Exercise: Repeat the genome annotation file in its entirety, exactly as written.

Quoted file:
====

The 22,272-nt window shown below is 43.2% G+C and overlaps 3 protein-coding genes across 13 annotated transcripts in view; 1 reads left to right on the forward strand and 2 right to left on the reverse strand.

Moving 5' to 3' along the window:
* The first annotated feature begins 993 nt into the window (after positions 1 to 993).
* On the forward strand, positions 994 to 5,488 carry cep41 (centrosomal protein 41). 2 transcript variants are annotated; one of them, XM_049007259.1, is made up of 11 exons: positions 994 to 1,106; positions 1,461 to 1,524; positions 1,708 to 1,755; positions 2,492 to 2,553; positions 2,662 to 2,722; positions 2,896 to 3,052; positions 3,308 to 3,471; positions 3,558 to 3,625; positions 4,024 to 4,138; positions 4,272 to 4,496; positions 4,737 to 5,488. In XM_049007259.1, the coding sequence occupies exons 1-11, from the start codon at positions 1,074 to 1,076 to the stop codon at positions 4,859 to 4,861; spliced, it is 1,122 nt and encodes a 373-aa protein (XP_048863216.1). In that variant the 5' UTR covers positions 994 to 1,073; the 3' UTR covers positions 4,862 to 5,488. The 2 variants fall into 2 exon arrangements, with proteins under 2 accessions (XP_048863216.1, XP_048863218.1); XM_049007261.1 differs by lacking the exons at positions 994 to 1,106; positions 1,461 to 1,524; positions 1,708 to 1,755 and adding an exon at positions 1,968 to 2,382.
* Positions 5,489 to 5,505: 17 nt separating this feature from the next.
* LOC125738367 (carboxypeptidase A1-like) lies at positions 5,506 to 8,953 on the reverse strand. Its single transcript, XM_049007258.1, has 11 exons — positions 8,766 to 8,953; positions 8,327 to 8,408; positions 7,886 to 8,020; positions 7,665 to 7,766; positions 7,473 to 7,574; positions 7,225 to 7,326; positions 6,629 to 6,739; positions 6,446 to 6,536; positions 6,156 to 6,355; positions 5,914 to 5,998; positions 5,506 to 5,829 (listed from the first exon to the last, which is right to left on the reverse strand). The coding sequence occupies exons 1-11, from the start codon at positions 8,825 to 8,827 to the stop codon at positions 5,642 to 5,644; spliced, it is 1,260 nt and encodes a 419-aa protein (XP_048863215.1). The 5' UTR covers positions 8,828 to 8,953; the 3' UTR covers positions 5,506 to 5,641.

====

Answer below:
The 22,272-nt window shown below is 43.2% G+C and overlaps 3 protein-coding genes across 13 annotated transcripts in view; 1 reads left to right on the forward strand and 2 right to left on the reverse strand.

Moving 5' to 3' along the window:
* The first annotated feature begins 993 nt into the window (after positions 1 to 993).
* On the forward strand, positions 994 to 5,488 carry cep41 (centrosomal protein 41). 2 transcript variants are annotated; one of them, XM_049007259.1, is made up of 11 exons: positions 994 to 1,106; positions 1,461 to 1,524; positions 1,708 to 1,755; positions 2,492 to 2,553; positions 2,662 to 2,722; positions 2,896 to 3,052; positions 3,308 to 3,471; positions 3,558 to 3,625; positions 4,024 to 4,138; positions 4,272 to 4,496; positions 4,737 to 5,488. In XM_049007259.1, the coding sequence occupies exons 1-11, from the start codon at positions 1,074 to 1,076 to the stop codon at positions 4,859 to 4,861; spliced, it is 1,122 nt and encodes a 373-aa protein (XP_048863216.1). In that variant the 5' UTR covers positions 994 to 1,073; the 3' UTR covers positions 4,862 to 5,488. The 2 variants fall into 2 exon arrangements, with proteins under 2 accessions (XP_048863216.1, XP_048863218.1); XM_049007261.1 differs by lacking the exons at positions 994 to 1,106; positions 1,461 to 1,524; positions 1,708 to 1,755 and adding an exon at positions 1,968 to 2,382.
* Positions 5,489 to 5,505: 17 nt separating this feature from the next.
* LOC125738367 (carboxypeptidase A1-like) lies at positions 5,506 to 8,953 on the reverse strand. Its single transcript, XM_049007258.1, has 11 exons — positions 8,766 to 8,953; positions 8,327 to 8,408; positions 7,886 to 8,020; positions 7,665 to 7,766; positions 7,473 to 7,574; positions 7,225 to 7,326; positions 6,629 to 6,739; positions 6,446 to 6,536; positions 6,156 to 6,355; positions 5,914 to 5,998; positions 5,506 to 5,829 (listed from the first exon to the last, which is right to left on the reverse strand). The coding sequence occupies exons 1-11, from the start codon at positions 8,825 to 8,827 to the stop codon at positions 5,642 to 5,644; spliced, it is 1,260 nt and encodes a 419-aa protein (XP_048863215.1). The 5' UTR covers positions 8,828 to 8,953; the 3' UTR covers positions 5,506 to 5,641.